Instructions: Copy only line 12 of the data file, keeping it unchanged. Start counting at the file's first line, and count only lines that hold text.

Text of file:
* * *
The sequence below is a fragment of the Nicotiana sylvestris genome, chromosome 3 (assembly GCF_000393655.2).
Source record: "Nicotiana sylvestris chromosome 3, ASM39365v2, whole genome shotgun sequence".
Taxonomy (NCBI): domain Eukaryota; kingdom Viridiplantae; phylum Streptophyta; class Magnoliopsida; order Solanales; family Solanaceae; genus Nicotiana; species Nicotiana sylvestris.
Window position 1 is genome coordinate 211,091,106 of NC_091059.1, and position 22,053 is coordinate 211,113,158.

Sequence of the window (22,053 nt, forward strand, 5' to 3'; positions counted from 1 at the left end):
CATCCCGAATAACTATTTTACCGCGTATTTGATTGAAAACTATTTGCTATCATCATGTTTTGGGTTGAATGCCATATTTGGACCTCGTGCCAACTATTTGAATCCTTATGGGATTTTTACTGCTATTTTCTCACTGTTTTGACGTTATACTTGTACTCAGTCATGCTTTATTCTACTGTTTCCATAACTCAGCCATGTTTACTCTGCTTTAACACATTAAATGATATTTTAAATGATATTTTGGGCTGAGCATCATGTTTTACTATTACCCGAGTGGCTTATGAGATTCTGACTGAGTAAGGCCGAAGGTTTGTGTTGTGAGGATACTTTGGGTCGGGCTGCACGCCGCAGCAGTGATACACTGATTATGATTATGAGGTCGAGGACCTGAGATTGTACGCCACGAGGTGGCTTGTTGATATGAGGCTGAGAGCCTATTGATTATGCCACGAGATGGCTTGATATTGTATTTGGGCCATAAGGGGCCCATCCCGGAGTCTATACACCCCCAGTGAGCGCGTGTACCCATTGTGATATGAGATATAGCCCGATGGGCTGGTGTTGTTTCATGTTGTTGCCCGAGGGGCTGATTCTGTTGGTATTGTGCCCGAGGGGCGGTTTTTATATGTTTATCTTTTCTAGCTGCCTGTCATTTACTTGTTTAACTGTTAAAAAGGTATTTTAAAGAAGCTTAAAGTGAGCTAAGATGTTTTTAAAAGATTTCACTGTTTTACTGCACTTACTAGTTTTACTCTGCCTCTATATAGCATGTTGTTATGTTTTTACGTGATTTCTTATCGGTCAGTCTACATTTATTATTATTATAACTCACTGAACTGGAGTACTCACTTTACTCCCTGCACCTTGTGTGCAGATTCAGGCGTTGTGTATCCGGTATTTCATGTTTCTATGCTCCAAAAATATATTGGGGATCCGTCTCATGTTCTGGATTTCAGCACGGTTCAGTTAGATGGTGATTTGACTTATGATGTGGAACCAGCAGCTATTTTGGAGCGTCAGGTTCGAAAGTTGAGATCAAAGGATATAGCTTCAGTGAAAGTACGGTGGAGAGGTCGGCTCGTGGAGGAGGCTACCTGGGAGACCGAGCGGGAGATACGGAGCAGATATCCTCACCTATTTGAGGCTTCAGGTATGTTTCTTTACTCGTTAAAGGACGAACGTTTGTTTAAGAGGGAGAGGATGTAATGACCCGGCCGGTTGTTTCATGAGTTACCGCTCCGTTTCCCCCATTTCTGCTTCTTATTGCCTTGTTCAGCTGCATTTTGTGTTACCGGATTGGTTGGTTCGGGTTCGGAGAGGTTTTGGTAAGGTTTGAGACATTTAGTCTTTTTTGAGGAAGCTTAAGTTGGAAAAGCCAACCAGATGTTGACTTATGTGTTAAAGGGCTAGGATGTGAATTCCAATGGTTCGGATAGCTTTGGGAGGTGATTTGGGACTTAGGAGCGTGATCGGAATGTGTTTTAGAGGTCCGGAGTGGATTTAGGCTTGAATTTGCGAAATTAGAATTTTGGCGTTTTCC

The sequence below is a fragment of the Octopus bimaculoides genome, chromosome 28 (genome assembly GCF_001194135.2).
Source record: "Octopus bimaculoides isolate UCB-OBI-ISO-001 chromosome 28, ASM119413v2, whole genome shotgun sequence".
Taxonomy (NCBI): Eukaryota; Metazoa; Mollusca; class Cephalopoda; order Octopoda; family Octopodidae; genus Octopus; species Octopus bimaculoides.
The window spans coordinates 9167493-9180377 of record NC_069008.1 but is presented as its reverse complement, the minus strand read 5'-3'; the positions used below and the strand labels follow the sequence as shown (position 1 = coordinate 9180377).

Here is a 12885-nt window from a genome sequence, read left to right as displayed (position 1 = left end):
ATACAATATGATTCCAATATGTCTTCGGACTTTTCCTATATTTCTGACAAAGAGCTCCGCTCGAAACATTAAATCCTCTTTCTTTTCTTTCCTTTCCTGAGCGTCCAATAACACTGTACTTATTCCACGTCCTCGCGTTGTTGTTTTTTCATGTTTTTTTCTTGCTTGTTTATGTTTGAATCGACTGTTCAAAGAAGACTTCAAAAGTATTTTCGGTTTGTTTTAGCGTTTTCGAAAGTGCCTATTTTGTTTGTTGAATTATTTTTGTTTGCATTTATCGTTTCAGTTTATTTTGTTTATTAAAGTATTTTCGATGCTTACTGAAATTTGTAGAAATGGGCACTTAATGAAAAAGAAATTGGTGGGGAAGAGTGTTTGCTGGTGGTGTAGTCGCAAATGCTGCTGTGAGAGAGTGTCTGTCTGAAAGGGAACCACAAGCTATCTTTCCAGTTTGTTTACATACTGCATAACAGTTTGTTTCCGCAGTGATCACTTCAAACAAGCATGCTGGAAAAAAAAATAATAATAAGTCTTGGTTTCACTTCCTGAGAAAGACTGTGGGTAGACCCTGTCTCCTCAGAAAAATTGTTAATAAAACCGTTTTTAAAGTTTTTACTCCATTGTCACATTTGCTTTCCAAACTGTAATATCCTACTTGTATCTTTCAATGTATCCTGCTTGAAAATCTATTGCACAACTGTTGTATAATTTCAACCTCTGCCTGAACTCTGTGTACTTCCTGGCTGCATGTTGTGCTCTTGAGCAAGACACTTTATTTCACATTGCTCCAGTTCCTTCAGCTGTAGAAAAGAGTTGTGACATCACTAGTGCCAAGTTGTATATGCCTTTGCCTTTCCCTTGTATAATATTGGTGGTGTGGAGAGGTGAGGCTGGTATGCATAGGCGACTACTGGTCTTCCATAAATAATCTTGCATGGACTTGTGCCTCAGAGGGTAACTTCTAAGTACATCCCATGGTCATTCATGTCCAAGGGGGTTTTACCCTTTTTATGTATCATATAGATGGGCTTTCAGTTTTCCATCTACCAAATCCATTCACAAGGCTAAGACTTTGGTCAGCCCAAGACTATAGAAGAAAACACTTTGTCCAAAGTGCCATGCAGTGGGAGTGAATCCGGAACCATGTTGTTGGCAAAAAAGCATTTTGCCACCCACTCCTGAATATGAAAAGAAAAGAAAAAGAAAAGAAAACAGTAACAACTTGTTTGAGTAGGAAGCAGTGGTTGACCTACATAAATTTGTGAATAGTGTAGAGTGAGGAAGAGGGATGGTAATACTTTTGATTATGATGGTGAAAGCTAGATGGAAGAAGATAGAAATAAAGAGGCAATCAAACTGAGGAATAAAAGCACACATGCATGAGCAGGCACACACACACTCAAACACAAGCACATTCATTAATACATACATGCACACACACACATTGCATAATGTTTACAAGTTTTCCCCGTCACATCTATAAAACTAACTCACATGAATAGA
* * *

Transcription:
ATACAATATGATTCCAATATGTCTTCGGACTTTTCCTATATTTCTGACAAAGAGCTCCGCTCGAAACATTAAATCCTCTTTCTTTTCTTTCCTTTCCTGAGCGTCCAATAACACTGTACTTATTCCACGTCCTCGCGTTGTTGTTTTTTCATGTTTTTTTCTTGCTTGTTTATGTTTGAATCGACTGTTCAAAGAAGACTTCAAAAGTATTTTCGGTTTGTTTTAGCGTTTTCGAAAGTGCCTATTTTGTTTGTTGAATTATTTTTGTTTGCATTTATCGTTTCAGTTTATTTTGTTTATTAAAGTATTTTCGATGCTTACTGAAATTTGTAGAAATGGGCACTTAATGAAAAAGAAATTGGTGGGGAAGAGTGTTTGCTGGTGGTGTAGTCGCAAATGCTGCTGTGAGAGAGTGTCTGTCTGAAAGGGAACCACAAGCTATCTTTCCAGTTTGTTTACATACTGCATAACAGTTTGTTTCCGCAGTGATCACTTCAAACAAGCATGCTGGAAAAAAAAATAATAATAAGTCTTGGTTTCACTTCCTGAGAAAGACTGTGGGTAGACCCTGTCTCCTCAGAAAAATTGTTAATAAAACCGTTTTTAAAGTTTTTACTCCATTGTCACATTTGCTTTCCAAACTGTAATATCCTACTTGTATCTTTCAATGTATCCTGCTTGAAAATCTATTGCACAACTGTTGTATAATTTCAACCTCTGCCTGAACTCTGTGTACTTCCTGGCTGCATGTTGTGCTCTTGAGCAAGACACTTTATTTCACATTGCTCCAGTTCCTTCAGCTGTAGAAAAGAGTTGTGACATCACTAGTGCCAAGTTGTATATGCCTTTGCCTTTCCCTTGTATAATATTGGTGGTGTGGAGAGGTGAGGCTGGTATGCATAGGCGACTACTGGTCTTCCATAAATAATCTTGCATGGACTTGTGCCTCAGAGGGTAACTTCTAAGTACATCCCATGGTCATTCATGTCCAAGGGGGTTTTACCCTTTTTATGTATCATATAGATGGGCTTTCAGTTTTCCATCTACCAAATCCATTCACAAGGCTAAGACTTTGGTCAGCCCAAGACTATAGAAGAAAACACTTTGTCCAAAGTGCCATGCAGTGGGAGTGAATCCGGAACCATGTTGTTGGCAAAAAAGCATTTTGCCACCCACTCCTGAATATGAAAAGAAAAGAAAAAGAAAAGAAAACAGTAACAACTTGTTTGAGTAGGAAGCAGTGGTTGACCTACATAAATTTGTGAATAGTGTAGAGTGAGGAAGAGGGATGGTAATACTTTTGATTATGATGGTGAAAGCTAGATGGAAGAAGATAGAAATAAAGAGGCAATCAAACTGAGGAATAAAAGCACACATGCATGAGCAGGCACACACACACTCAAACACAAGCACATTCATTAATACATACATGCACACACACACATTGCATAATGTTTACAAGTTTTCCCCGTCACATCTATAAAACTAACTCACATGAATAGA